Education and outreach: PaintCare must bolster its promotion of the program to both consumers and participating retailers, including providing educational materials to both groups. Retailers will be required to provide educational materials to consumers at time of sale.

Enforcement: DEQ will now have the authority to issue monetary penalties to retailers, paint producers or stewardship organizations who don’t meet program requirements. Before, DEQ only had the ability to issue compliance orders to address program deficiencies.

Report to the Legislature: DEQ must submit a report on the PaintCare program to the 2018 Oregon Legislature. DEQ must also submit annual estimates of paint collected throughout the state (by geographic “wastesheds” or metro service districts), and hold an annual meeting for parties interested in the PaintCare program.

“Oregon’s groundbreaking paint stewardship program has been a tremendous success, increasing the amount of paint diverted from disposal, saving local governments millions of dollars, creating more recycling jobs in the state, and making recycling leftover paint easier for residents,” said Scott Cassel, chief executive officer of the Product Stewardship Institute, which was instrumental in developing the model policy upon which Oregon’s paint program is based. “As the nation’s very first paint program of its kind, it has also encountered problems, which this legislation will address, helping to make this an even better program moving forward.”

Facts about paint collection in Oregon:

  • In 2011, the volume of paint and paint containers collected in Oregon was 7.5 million pounds. That was up about 50 percent from the 5.0 million pounds in 2009, before the PaintCare program started.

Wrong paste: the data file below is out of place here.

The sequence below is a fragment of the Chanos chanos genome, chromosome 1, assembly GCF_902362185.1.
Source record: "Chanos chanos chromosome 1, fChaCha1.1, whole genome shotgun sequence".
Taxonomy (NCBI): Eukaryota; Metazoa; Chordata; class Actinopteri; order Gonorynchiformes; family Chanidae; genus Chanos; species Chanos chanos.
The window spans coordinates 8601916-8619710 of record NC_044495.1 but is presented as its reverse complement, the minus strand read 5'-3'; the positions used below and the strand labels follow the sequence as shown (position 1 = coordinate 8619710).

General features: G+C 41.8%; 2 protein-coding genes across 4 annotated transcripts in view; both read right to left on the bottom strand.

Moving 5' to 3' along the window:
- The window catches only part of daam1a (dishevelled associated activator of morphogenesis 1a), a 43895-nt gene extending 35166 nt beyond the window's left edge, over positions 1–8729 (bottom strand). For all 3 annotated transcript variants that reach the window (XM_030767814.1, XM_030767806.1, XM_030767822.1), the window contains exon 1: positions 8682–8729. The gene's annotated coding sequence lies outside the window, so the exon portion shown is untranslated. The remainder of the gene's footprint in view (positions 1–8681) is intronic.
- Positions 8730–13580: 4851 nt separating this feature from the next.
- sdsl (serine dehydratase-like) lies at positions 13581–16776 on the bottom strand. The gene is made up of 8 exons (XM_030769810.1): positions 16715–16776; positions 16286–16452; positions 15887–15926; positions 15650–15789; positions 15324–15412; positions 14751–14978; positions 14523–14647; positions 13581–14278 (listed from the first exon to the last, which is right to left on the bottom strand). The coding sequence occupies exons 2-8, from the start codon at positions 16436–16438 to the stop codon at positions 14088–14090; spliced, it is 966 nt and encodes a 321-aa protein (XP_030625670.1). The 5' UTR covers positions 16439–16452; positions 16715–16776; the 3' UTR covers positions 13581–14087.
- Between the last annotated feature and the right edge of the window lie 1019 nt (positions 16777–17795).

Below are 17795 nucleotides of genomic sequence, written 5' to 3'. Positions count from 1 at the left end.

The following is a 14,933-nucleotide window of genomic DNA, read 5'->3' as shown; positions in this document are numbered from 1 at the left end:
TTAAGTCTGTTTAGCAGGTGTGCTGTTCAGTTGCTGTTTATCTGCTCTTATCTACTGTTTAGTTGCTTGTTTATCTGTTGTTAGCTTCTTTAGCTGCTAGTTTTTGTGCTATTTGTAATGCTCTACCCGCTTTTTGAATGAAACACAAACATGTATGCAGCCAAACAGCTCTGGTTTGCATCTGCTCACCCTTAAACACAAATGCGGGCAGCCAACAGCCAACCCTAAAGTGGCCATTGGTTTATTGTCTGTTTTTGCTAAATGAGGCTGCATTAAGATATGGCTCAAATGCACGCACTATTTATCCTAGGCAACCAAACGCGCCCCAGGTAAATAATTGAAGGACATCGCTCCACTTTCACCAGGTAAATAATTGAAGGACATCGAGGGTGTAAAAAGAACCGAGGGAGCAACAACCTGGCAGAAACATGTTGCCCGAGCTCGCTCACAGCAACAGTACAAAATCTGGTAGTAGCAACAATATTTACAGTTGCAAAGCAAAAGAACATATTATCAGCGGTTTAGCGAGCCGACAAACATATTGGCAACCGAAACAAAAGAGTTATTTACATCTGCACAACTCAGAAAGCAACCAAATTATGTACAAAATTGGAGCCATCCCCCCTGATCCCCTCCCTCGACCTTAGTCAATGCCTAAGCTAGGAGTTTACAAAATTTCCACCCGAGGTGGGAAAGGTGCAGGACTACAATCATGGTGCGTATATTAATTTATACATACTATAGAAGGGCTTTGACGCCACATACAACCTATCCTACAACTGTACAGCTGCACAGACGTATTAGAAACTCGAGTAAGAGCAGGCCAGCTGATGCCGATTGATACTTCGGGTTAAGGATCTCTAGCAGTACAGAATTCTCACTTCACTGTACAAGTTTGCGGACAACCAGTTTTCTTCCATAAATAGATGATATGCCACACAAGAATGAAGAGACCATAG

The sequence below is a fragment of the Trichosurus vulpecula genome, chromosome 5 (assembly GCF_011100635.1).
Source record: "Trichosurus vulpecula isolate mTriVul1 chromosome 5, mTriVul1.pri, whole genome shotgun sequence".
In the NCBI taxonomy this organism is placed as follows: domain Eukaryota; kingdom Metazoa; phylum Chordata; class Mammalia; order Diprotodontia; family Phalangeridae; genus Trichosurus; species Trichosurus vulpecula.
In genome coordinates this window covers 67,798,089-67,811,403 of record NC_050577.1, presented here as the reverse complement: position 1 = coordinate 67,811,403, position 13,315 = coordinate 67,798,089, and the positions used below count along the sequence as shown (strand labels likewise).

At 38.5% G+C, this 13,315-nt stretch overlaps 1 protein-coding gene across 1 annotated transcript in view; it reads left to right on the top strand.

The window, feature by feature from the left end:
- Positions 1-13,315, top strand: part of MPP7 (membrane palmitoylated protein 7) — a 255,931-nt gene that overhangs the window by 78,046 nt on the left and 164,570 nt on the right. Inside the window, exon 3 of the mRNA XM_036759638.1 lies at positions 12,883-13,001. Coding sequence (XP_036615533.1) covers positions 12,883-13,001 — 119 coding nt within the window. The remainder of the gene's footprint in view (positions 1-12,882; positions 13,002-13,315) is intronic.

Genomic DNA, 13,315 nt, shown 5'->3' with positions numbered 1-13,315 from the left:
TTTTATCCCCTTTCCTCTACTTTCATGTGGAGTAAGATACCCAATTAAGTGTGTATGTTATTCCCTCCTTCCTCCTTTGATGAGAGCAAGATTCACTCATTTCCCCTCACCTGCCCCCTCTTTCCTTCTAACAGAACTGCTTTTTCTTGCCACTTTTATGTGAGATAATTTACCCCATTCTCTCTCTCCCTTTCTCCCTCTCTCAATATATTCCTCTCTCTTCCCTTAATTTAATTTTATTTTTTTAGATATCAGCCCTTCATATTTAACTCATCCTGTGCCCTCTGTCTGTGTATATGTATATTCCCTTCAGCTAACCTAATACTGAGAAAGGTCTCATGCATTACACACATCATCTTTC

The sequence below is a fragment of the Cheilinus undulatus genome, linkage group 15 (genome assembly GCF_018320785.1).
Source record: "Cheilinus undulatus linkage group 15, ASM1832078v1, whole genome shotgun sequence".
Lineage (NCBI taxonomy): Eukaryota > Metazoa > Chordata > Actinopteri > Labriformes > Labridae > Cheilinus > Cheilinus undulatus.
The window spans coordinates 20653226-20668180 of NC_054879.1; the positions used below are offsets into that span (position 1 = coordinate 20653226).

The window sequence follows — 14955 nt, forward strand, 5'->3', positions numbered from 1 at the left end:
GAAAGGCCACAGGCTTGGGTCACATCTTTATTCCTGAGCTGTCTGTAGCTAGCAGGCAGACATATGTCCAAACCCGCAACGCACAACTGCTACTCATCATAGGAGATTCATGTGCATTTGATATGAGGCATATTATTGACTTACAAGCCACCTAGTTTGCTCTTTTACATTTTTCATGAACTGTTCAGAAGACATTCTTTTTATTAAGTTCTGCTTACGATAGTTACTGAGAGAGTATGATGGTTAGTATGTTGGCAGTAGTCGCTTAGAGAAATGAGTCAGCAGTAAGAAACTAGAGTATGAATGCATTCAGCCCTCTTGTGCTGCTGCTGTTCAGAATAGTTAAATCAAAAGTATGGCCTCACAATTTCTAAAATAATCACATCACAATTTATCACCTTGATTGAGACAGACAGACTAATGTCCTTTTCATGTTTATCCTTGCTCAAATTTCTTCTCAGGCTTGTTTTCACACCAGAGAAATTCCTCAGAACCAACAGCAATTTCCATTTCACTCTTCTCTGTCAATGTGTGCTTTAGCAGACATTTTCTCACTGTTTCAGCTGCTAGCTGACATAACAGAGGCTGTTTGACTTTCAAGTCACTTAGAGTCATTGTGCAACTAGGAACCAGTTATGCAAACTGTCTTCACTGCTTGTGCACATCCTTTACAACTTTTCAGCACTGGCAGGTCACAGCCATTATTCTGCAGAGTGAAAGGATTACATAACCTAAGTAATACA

• Paint is typically the largest material by volume collected at household hazardous waste events, resulting in significant expenses for locally funded waste collection programs.
  • Oregon became the first state with an architectural paint product stewardship law. Architectural paint is latex and oil-based paint for use on house interiors and exteriors and other structures.
  • In order to sell architectural paint in Oregon, the manufacturer of the paint must participate in a product stewardship program such as PaintCare.
  • The PaintCare program does not include paint from aerosol cans or industrial paint such as automotive.
  • Consumers currently pay a fee of 75 cents per gallon (varying according to container size) on paint to support program costs. DEQ reviews and approves this fee amount.
  • Most of the paint collected is recycled in the Portland area through the MetroPaint program operated by Metro, the regional government in the Portland metropolitan area.

DEQ’s Product Stewardship web page: www.deq.state.or.us/lq/sw/prodstewardship/paint.htm


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Founded in 1994 by the late Pamela Hulse Andrews, Cascade Business News (CBN) became Central Oregon’s premier business publication. CascadeBusNews.com • CBN@CascadeBusNews.com